From a young age, Dr Tiwnini Hemi understood the meaning of hard work. Every weekend, school holidays, and most evenings, he and his four brothers built houses with their father, who was a brick layer by trade.
Dr Maia Melbourne-Wilcox (Tūhoe) has recently been appointed to the role of Pou Whirinaki – a position that provides leadership, support, and Hauora Māori perspectives to the College. We had a chat with Maia to learn more about her background as a cl
College Fellow and Kerikeri GP, Dr Grahame Jelley, was awarded the Peter Snow Memorial Award at the National Rural Health Conference at Wairakei Resort in Taupō last month.
Rural Hospital Medicine registrar Dr Claire Richardson fancied seeing a bit of the country before beginning her training and walked the Te Araroa Trail, which is more than 3,000km from Cape Reinga down to Bluff!
The College is pleased to announce Dr Daniel McIntosh has been appointed to the College Board after a contested election process
College Fellow Dr Joe Bourne was one of the hundreds of frontline medical workers who responded to the threat of a global pandemic, in his role as incident controller for the Bay of Plenty (BOP) COVID-19 response.
When Dr Pauline Teong started her undergraduate medical training in Singapore in 1995, there was a quota for women but not to ensure there was an equal gender mix, it was to limit the number of women doctors to a maximum of 30 trained a year.
Dr Heather Burling became a GP because she and husband Richard wanted to have a family and a good work life balance.
Building relationships between primary and secondary health care practitioners is a key focus for the Hawkes Bay Faculty – and if that happens in a socially convivial atmosphere then so much the better!
If you thought all powerlifters were giant human specimens, with bulging muscles and the capacity to eat boiled chicken by the kilo, Karlina Tongotea is here to surprise you.
The apprentice has become the master with the appointment of Dr Kiriana Bird (Ngāti Tukorehe, Ngāti Porou) to the College Board.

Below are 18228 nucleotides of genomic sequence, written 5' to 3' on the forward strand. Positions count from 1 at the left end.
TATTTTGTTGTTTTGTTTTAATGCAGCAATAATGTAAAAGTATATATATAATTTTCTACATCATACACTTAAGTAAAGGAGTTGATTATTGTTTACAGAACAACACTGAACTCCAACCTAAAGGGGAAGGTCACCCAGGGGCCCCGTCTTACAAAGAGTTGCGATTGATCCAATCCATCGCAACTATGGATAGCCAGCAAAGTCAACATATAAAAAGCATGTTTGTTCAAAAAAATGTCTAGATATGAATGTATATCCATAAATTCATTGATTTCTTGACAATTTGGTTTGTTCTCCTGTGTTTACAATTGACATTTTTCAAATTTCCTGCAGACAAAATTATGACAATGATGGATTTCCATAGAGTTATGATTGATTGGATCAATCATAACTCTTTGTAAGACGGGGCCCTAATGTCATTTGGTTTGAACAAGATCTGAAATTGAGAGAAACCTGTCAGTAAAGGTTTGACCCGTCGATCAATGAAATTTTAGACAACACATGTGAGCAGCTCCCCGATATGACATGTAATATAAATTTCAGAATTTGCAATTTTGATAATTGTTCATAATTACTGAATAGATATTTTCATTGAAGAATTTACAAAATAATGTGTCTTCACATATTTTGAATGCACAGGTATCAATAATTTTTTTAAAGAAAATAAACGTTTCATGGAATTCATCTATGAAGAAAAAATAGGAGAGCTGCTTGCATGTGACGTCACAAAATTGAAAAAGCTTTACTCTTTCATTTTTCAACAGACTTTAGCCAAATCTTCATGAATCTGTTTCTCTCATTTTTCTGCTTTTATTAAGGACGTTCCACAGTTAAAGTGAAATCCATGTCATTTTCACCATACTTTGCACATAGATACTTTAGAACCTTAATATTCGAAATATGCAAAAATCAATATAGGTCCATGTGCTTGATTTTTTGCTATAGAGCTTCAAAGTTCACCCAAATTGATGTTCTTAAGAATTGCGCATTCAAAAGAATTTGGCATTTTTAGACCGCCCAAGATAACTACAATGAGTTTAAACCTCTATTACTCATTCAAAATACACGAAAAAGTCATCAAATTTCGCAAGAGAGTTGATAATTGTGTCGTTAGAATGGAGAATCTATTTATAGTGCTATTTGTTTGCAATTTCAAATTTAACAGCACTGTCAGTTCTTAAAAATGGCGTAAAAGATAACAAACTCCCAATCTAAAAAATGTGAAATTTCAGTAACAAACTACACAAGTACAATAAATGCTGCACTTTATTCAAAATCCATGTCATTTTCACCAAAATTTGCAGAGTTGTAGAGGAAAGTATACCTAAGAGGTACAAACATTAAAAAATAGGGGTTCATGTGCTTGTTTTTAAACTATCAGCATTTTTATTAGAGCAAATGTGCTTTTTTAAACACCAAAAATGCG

A young Cathy Stephenson knew she wanted to make a difference in the world, and her new role as a College Clinical Lead will help her do just that!
College Fellow Dr Glenn Colquhoun is passionate about making connections with the young people he cares for, so much so his latest collection of poetry is dedicated to them.
Dr Graham McGeoch seems to have achieved an awful lot for someone who describes himself as ‘not a completer or finisher’.
British GP Chris Reid has always had a passion for an adventurous life, so it was almost inevitable that his path would bring him to New Zealand.
Growing up in Tokoroa, Dr Caitlin Whitford knew that rural communities often don’t have the doctors they need and from day one at medical school, she aimed to fill that gap.
Ralston D’Souza, a rural registrar at Westend Medical Centre in Rotorua, is one of several junior doctors whose personal experience of residency motivated him to take action to bring his fellow residents closer together.
Dr Jenny James is originally from the UK, where she first discovered her love of rural medicine in Wick, a tiny place in the remote far North of Scotland.
The winners of the Greg Judkins prize for reflective poetry were announced, and their poems read out at GP22: the Conference for General Practice.
The pitch for the new health reforms is that they will be less postcode lottery and more community focused. On paper, this sounds ideal, but as the panel of Dr Kyle Eggleton, Associate Professor Tristram Ingham, Dr Fiona Bolden and Dr Monica Liva dis
This week is Mental Health Awareness Week (MHAW).
While contraceptive options and access have expanded for women globally during the past few decades, not all New Zealand women are reaping the benefits of what medicine has to offer.
Just like our membership of GPs and rural hospital doctors, John Campbell is an expert listener, so we invited him to speak at GP22: the Conference for General Practice
Two forward, two back presentations are short, four-minute insights given by an experienced GP, and a more-experienced GP – who each share their views on a chosen topic.
Dr Api Talemaitoga is a self-confessed workaholic. “A lot of what nurtures and sustains me comes from our work,” he said during the Wellbeing and Burnout Panel at GP22: the Conference for General Practice.
Although the Minister of Health Hon Andrew Little had his travel plans to conference skuppered by some outrageously strong Wellington winds, his messages during the opening address were clear; we are in the midst of a period of extraordinary pressure
An engaging three-day event you won't want to miss.